BUSINESS

China adds more digital bricks to its ‘great firewall’

TAGs: China, virtual private networks

china-great-firewall-vpn-crackdownChina’s online gamblers are facing fresh challenges as the country adds more digital bricks to its ‘great firewall.’

In January, China’s Ministry of Industry and Information announced a new crackdown on “disordered” internet activity in a bid to make it even more difficult for China’s netizens to access content the government views unkindly (including internationally licensed online gambling sites).

The crackdown, which included restrictions on the use of unauthorized virtual private networks (VPN), appears to be ramping up. Late last month, popular VPN service provider Green abruptly informed its customers that it would “cease our service on July 1st, 2017” after having “received notice from the higher authorities.” Meanwhile, a host of other VPN providers’ apps have been slowly vanishing from Android and iOS stores.

On Monday, Bloomberg reported that all Chinese state-run telecom carriers have been ordered to block VPN services by February 1, 2018. That timeline is slightly ahead of the 14-month implementation the government envisioned when it first announced its crackdown.

It’s estimated that between 1%-3% of China’s vast internet user base have made use of technologies such as VPN in a bid to dodge the small army of online censors that Beijing employs to keep Chinese citizens from (a) hearing anything other than the official Party line on any given subject, and (b) enjoying access to activities on which the government frowns, including online gambling.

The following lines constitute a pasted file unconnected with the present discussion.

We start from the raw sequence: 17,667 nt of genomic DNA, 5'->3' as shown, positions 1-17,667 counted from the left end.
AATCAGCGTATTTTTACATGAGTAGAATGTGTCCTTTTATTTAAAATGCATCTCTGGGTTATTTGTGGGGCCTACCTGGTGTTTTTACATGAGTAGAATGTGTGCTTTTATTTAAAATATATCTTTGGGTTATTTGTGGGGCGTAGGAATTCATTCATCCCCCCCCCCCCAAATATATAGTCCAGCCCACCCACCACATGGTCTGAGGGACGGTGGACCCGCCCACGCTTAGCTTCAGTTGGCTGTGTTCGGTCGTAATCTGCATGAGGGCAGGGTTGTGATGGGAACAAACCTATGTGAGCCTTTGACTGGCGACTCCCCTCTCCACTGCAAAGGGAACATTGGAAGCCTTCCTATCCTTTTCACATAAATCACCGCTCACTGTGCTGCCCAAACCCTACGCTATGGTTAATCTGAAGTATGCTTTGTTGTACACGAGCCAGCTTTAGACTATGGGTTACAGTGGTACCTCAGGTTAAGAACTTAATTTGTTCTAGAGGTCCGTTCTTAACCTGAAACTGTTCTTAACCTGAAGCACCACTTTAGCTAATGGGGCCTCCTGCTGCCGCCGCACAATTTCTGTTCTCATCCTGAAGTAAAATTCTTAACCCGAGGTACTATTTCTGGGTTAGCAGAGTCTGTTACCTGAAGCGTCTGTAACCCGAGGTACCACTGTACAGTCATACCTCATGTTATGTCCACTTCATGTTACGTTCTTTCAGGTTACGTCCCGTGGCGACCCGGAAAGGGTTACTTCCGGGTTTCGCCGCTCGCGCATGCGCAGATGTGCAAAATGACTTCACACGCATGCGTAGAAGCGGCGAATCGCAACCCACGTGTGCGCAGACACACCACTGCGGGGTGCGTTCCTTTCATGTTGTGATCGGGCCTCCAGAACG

On June 1, China’s new cybersecurity laws took effect, further centralizing control over the country’s online activity. The government has justified the new controls, which affect everything from data storage to requiring social media users to register under their real names, as necessary to combat (what else?) terrorism and cybercrime.

In March, China’s Public Security Minister vowed to “severely punish” gambling operators – land-based or online – who target mainland residents with gambling come-ons. The announcement was seen as the latest plank in Operation Chain Break, an anti-gambling campaign targeting international operators that has been going on for two years.

China isn’t the only authoritarian regime to view VPN as the devil’s idle hands. Russia has been cooking up its own VPN ban this year, with new legislation having already enjoyed its first reading in the Duma.

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